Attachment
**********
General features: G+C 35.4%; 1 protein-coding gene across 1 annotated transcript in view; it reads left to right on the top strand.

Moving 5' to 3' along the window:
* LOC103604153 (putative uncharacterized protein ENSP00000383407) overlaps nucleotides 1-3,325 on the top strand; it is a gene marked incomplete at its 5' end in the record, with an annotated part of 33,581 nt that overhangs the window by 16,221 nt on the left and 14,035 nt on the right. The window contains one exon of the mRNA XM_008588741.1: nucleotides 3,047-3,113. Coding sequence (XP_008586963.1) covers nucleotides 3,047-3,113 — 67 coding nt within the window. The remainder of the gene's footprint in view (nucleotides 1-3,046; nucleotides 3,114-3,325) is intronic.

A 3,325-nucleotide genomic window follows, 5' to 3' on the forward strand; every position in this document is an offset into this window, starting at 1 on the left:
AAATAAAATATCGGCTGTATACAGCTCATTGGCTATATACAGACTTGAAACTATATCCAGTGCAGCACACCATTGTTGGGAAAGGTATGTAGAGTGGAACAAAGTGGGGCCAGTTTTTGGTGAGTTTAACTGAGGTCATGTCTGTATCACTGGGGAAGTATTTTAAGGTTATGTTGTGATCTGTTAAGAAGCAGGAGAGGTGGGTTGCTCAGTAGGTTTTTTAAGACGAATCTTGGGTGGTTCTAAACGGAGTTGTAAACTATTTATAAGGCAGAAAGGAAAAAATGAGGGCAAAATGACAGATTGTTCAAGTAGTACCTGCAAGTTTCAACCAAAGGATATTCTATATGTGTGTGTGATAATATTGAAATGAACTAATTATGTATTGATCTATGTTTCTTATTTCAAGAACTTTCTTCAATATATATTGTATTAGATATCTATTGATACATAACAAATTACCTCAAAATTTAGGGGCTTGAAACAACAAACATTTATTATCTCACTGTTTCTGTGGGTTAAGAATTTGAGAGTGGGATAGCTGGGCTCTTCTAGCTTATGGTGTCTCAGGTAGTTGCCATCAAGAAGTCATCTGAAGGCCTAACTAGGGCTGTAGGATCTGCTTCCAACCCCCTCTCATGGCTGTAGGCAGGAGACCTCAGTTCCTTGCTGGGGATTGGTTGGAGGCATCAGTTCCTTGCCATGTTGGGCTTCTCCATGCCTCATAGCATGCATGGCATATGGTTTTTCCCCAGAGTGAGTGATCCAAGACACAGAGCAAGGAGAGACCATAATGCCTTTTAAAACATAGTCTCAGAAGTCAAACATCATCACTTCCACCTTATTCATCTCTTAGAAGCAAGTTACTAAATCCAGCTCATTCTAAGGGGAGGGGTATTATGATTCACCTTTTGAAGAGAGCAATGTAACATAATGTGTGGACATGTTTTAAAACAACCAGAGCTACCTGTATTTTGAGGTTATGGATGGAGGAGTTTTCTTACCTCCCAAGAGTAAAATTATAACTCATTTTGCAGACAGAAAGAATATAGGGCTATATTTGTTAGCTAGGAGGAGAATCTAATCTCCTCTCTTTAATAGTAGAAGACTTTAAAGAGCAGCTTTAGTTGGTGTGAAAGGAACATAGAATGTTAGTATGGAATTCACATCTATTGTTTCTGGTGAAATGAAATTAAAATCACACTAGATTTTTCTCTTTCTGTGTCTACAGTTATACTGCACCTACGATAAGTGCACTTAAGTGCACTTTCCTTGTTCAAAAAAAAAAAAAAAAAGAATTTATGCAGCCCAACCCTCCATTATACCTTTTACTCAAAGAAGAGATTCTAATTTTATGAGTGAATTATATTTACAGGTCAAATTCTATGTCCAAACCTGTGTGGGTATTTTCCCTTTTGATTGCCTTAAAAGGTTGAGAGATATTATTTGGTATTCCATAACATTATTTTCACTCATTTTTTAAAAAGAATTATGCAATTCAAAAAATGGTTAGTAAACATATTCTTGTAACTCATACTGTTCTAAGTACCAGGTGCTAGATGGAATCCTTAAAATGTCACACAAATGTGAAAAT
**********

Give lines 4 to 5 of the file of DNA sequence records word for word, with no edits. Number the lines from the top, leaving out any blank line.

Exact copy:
A 3,325-nucleotide genomic window follows, 5' to 3' on the forward strand; every position in this document is an offset into this window, starting at 1 on the left:
AAATAAAATATCGGCTGTATACAGCTCATTGGCTATATACAGACTTGAAACTATATCCAGTGCAGCACACCATTGTTGGGAAAGGTATGTAGAGTGGAACAAAGTGGGGCCAGTTTTTGGTGAGTTTAACTGAGGTCATGTCTGTATCACTGGGGAAGTATTTTAAGGTTATGTTGTGATCTGTTAAGAAGCAGGAGAGGTGGGTTGCTCAGTAGGTTTTTTAAGACGAATCTTGGGTGGTTCTAAACGGAGTTGTAAACTATTTATAAGGCAGAAAGGAAAAAATGAGGGCAAAATGACAGATTGTTCAAGTAGTACCTGCAAGTTTCAACCAAAGGATATTCTATATGTGTGTGTGATAATATTGAAATGAACTAATTATGTATTGATCTATGTTTCTTATTTCAAGAACTTTCTTCAATATATATTGTATTAGATATCTATTGATACATAACAAATTACCTCAAAATTTAGGGGCTTGAAACAACAAACATTTATTATCTCACTGTTTCTGTGGGTTAAGAATTTGAGAGTGGGATAGCTGGGCTCTTCTAGCTTATGGTGTCTCAGGTAGTTGCCATCAAGAAGTCATCTGAAGGCCTAACTAGGGCTGTAGGATCTGCTTCCAACCCCCTCTCATGGCTGTAGGCAGGAGACCTCAGTTCCTTGCTGGGGATTGGTTGGAGGCATCAGTTCCTTGCCATGTTGGGCTTCTCCATGCCTCATAGCATGCATGGCATATGGTTTTTCCCCAGAGTGAGTGATCCAAGACACAGAGCAAGGAGAGACCATAATGCCTTTTAAAACATAGTCTCAGAAGTCAAACATCATCACTTCCACCTTATTCATCTCTTAGAAGCAAGTTACTAAATCCAGCTCATTCTAAGGGGAGGGGTATTATGATTCACCTTTTGAAGAGAGCAATGTAACATAATGTGTGGACATGTTTTAAAACAACCAGAGCTACCTGTATTTTGAGGTTATGGATGGAGGAGTTTTCTTACCTCCCAAGAGTAAAATTATAACTCATTTTGCAGACAGAAAGAATATAGGGCTATATTTGTTAGCTAGGAGGAGAATCTAATCTCCTCTCTTTAATAGTAGAAGACTTTAAAGAGCAGCTTTAGTTGGTGTGAAAGGAACATAGAATGTTAGTATGGAATTCACATCTATTGTTTCTGGTGAAATGAAATTAAAATCACACTAGATTTTTCTCTTTCTGTGTCTACAGTTATACTGCACCTACGATAAGTGCACTTAAGTGCACTTTCCTTGTTCAAAAAAAAAAAAAAAAAGAATTTATGCAGCCCAACCCTCCATTATACCTTTTACTCAAAGAAGAGATTCTAATTTTATGAGTGAATTATATTTACAGGTCAAATTCTATGTCCAAACCTGTGTGGGTATTTTCCCTTTTGATTGCCTTAAAAGGTTGAGAGATATTATTTGGTATTCCATAACATTATTTTCACTCATTTTTTAAAAAGAATTATGCAATTCAAAAAATGGTTAGTAAACATATTCTTGTAACTCATACTGTTCTAAGTACCAGGTGCTAGATGGAATCCTTAAAATGTCACACAAATGTGAAAAT